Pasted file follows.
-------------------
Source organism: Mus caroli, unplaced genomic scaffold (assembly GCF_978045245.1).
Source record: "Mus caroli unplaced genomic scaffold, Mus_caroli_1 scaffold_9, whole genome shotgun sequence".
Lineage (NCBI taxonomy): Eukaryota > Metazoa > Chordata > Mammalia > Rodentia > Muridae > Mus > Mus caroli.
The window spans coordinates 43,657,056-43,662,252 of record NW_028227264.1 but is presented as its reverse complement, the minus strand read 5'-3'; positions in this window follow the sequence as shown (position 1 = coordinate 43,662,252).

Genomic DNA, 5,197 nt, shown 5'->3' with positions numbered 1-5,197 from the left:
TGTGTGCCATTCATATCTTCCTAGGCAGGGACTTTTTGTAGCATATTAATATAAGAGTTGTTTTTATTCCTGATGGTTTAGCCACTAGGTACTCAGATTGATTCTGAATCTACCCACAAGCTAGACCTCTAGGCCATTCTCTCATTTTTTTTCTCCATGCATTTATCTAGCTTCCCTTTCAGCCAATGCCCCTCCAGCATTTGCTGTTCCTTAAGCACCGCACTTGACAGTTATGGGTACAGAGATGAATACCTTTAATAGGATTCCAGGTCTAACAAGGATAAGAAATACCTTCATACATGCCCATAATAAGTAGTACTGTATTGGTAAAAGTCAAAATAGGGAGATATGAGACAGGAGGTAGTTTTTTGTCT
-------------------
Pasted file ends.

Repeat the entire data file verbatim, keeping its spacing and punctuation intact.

Source organism: Mus caroli, unplaced genomic scaffold (assembly GCF_978045245.1).
Source record: "Mus caroli unplaced genomic scaffold, Mus_caroli_1 scaffold_9, whole genome shotgun sequence".
Lineage (NCBI taxonomy): Eukaryota > Metazoa > Chordata > Mammalia > Rodentia > Muridae > Mus > Mus caroli.
The window spans coordinates 43,657,056-43,662,252 of record NW_028227264.1 but is presented as its reverse complement, the minus strand read 5'-3'; positions in this window follow the sequence as shown (position 1 = coordinate 43,662,252).

Genomic DNA, 5,197 nt, shown 5'->3' with positions numbered 1-5,197 from the left:
TGTGTGCCATTCATATCTTCCTAGGCAGGGACTTTTTGTAGCATATTAATATAAGAGTTGTTTTTATTCCTGATGGTTTAGCCACTAGGTACTCAGATTGATTCTGAATCTACCCACAAGCTAGACCTCTAGGCCATTCTCTCATTTTTTTTCTCCATGCATTTATCTAGCTTCCCTTTCAGCCAATGCCCCTCCAGCATTTGCTGTTCCTTAAGCACCGCACTTGACAGTTATGGGTACAGAGATGAATACCTTTAATAGGATTCCAGGTCTAACAAGGATAAGAAATACCTTCATACATGCCCATAATAAGTAGTACTGTATTGGTAAAAGTCAAAATAGGGAGATATGAGACAGGAGGTAGTTTTTTGTCT